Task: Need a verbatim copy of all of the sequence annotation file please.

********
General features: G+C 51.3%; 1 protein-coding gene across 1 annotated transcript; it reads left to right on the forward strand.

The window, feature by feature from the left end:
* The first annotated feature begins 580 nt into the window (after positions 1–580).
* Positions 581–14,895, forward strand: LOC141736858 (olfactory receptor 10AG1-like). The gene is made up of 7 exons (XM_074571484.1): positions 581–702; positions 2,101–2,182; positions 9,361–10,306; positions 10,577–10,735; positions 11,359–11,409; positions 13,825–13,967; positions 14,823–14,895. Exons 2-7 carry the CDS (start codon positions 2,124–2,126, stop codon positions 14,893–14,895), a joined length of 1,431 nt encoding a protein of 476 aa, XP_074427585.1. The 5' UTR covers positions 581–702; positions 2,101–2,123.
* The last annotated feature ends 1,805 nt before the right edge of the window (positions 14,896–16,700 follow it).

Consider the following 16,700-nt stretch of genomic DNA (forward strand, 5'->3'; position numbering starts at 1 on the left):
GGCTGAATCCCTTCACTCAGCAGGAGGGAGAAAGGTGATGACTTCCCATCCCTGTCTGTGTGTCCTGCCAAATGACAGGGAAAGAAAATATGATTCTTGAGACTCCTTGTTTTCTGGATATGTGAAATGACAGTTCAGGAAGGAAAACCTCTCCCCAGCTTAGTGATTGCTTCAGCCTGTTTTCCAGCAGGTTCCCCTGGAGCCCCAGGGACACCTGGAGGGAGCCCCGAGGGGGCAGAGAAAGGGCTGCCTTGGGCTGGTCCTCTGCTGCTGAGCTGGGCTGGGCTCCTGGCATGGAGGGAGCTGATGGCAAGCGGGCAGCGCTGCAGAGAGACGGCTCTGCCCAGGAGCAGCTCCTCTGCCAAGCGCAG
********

General features: G+C 51.3%; 1 protein-coding gene across 1 annotated transcript; it reads left to right on the forward strand.

The window, feature by feature from the left end:
* The first annotated feature begins 580 nt into the window (after positions 1–580).
* Positions 581–14,895, forward strand: LOC141736858 (olfactory receptor 10AG1-like). The gene is made up of 7 exons (XM_074571484.1): positions 581–702; positions 2,101–2,182; positions 9,361–10,306; positions 10,577–10,735; positions 11,359–11,409; positions 13,825–13,967; positions 14,823–14,895. Exons 2-7 carry the CDS (start codon positions 2,124–2,126, stop codon positions 14,893–14,895), a joined length of 1,431 nt encoding a protein of 476 aa, XP_074427585.1. The 5' UTR covers positions 581–702; positions 2,101–2,123.
* The last annotated feature ends 1,805 nt before the right edge of the window (positions 14,896–16,700 follow it).

Consider the following 16,700-nt stretch of genomic DNA (forward strand, 5'->3'; position numbering starts at 1 on the left):
GGCTGAATCCCTTCACTCAGCAGGAGGGAGAAAGGTGATGACTTCCCATCCCTGTCTGTGTGTCCTGCCAAATGACAGGGAAAGAAAATATGATTCTTGAGACTCCTTGTTTTCTGGATATGTGAAATGACAGTTCAGGAAGGAAAACCTCTCCCCAGCTTAGTGATTGCTTCAGCCTGTTTTCCAGCAGGTTCCCCTGGAGCCCCAGGGACACCTGGAGGGAGCCCCGAGGGGGCAGAGAAAGGGCTGCCTTGGGCTGGTCCTCTGCTGCTGAGCTGGGCTGGGCTCCTGGCATGGAGGGAGCTGATGGCAAGCGGGCAGCGCTGCAGAGAGACGGCTCTGCCCAGGAGCAGCTCCTCTGCCAAGCGCAG